With the Tampa Bays Rays unexpected acquisition of Charlie Morton, the Houston Astros starting pitching suddenly appears a little thinner. How does the Astros rotation project if they went into Spring Training today? Let’s take a look at the Steamer projections for the current crop of starters to analyze their potential impact/contribution to the team.
The Big Two
Fortunately, the Astros will return two of the best pitchers in baseball to their rotation in 2019. Justin Verlander and Gerrit Cole went 1-2 in strikeouts in the American League a season ago, were both in the Top 5 in ERA, K-BB%, WHIP, and finished second and fifth in the AL Cy Young Voting, respectively. It may not be fair to expect the same production from The Big Two we saw last year, but the 2019 projections look favorable. According to FanGraphs, Verlander and Cole are expected to produce the highest combined WAR in baseball (9.6) for two starting pitchers on the same team (tied with Chris Sale and David Price). Both guys are true professionals, but it’s also important to note Verlander and Cole are each entering the final year of their contract as well, thus providing further incentive for strong campaigns. The presence of The Big Two alone should keep the Astros rotation among the elite and provides them with arguably the game’s strongest 1-2 punch. The real questions begin to emerge elsewhere.
The Likely Contributors
The loss of Morton is likely to sting here, but that means opportunities for other players—namely a couple of guys who have been starters in the past for the Astros. Both skipper A.J. Hinch and general manager Jeff Luhnow have confirmed Collin McHugh will return to the starting rotation in 2019, and as of now he slots in as the No. 3 starter. McHugh was a very valuable component of the Astros bullpen last season, which led the AL in a number of metrics, but his return to the rotation may not necessarily diminish his impact. In 2018, when he was one of the best relievers in baseball, McHugh compiled 1.4 WAR. For comparison, McHugh had a WAR of 3.0 or greater in his first three full seasons with the Astros (2014-17) and even accumulated 1.1 WAR in his abbreviated 2017 campaign. Even though FanGraphs projects McHugh at 1.7 WAR, I’d expect him to return to somewhere near the 3.0 threshold as a full-time starter next season—especially with the revamped arsenal he displayed last year (Side Note: Bilbos is currently preparing an article on McHugh’s importance next season, so be on the look out for a much more in-depth analysis soon.)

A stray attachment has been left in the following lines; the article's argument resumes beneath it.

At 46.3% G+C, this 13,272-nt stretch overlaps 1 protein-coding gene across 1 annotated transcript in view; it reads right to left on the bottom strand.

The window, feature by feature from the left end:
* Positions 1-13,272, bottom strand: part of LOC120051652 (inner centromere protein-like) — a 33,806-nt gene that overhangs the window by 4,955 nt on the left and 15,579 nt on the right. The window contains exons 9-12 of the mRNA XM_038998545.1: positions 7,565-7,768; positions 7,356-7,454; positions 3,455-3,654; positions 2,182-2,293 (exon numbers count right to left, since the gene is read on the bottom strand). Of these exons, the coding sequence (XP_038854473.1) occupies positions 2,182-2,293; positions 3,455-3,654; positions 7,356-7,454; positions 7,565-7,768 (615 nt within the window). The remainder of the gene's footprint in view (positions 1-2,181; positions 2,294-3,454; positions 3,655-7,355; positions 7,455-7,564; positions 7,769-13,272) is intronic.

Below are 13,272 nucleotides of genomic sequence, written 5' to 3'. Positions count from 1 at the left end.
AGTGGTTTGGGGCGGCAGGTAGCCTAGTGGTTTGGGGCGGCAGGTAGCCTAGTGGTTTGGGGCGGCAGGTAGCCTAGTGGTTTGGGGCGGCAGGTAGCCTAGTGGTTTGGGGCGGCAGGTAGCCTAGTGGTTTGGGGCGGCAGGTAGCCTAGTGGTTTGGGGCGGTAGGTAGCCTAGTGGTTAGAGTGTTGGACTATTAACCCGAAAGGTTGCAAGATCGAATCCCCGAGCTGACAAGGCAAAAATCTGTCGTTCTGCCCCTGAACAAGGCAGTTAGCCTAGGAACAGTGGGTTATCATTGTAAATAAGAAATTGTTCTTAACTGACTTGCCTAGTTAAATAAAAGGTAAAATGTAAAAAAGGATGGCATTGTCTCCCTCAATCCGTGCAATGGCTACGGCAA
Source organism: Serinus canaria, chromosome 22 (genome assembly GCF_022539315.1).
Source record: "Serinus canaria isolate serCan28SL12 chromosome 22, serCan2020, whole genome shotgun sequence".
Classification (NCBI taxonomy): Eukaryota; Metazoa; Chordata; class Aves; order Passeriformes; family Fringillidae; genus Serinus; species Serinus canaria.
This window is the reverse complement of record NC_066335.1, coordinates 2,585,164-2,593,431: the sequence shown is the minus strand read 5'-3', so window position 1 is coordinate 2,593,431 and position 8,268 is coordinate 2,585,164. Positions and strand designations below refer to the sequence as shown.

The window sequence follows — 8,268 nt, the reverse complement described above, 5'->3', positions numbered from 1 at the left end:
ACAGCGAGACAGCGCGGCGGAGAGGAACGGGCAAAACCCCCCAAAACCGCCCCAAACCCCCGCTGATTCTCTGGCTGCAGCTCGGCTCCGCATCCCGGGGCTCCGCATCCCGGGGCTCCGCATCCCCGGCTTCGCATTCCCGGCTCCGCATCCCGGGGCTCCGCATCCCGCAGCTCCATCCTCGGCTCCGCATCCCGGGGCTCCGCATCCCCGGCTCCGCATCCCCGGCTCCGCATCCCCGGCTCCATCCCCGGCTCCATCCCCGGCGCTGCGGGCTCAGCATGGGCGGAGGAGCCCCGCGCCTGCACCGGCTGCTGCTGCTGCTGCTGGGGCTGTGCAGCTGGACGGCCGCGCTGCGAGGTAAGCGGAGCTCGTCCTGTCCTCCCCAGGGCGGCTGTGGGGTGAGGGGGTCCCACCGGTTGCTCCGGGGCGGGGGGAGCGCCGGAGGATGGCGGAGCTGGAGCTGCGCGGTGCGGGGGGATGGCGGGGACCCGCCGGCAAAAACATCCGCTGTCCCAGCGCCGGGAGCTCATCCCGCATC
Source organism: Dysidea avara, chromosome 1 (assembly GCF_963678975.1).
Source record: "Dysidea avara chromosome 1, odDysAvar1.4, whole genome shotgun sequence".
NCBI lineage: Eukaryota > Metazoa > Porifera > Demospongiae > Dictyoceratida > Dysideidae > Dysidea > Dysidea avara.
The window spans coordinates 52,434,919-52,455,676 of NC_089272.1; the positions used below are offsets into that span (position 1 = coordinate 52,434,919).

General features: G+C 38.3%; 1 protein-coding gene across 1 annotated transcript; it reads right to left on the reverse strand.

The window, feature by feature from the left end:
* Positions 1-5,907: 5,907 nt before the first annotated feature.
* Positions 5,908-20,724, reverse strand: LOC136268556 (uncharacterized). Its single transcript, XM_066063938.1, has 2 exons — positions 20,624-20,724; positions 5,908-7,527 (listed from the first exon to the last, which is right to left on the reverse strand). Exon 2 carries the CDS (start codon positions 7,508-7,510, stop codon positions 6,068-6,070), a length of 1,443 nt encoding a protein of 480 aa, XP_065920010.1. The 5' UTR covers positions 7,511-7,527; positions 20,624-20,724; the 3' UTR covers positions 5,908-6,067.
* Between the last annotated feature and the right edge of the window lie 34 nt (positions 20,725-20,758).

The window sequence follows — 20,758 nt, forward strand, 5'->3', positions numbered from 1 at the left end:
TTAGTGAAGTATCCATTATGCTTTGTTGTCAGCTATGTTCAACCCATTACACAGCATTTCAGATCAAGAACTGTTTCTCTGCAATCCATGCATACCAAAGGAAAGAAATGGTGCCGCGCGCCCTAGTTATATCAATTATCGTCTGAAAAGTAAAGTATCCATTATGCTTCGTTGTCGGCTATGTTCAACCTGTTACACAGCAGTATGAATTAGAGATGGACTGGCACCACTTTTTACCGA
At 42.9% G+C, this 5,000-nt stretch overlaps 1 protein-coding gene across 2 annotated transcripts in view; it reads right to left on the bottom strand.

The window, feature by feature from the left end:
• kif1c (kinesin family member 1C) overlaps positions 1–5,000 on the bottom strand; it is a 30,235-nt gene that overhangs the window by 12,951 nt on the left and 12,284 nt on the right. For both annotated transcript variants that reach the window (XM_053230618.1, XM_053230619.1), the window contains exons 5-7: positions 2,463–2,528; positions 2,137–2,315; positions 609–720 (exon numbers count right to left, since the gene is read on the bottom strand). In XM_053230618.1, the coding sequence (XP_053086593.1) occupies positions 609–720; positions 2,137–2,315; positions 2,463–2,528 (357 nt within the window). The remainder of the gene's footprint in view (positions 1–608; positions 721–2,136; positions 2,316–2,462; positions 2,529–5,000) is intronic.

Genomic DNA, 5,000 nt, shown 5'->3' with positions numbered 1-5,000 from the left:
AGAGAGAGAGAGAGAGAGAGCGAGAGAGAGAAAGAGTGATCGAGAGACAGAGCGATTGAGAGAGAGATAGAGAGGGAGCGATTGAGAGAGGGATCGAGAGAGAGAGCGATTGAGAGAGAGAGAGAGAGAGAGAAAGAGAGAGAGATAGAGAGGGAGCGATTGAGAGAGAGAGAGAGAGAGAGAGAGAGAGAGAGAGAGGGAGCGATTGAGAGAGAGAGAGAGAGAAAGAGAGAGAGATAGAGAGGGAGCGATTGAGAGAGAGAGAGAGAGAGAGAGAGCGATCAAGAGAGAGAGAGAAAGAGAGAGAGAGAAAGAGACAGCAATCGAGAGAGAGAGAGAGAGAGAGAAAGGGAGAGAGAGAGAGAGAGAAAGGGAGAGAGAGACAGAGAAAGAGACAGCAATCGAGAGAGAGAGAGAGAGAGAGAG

Another familiar face is expected to return to the Astros rotation in 2019, and the last time we saw him as a starter, he was a good one. Brad Peacock will likely become the Astros No. 4 starter heading into the season. Peacock started 21 games for Houston in 2017 and produced an admirable 3.4 WAR in a season he wasn’t even expected to make the team. However, Peacock experienced a bit of regression last year as he transitioned into a full-time bullpen role. FanGraphs has him currently projected to start 16 games in 2019, which I think is a bit low, but may represent an ideal number. One of Peacock’s greatest attributes is his flexibility, so somewhere in the range of 20 starts is probably the sweet spot for him and the Astros, as we saw in 2017.
The Potential Studs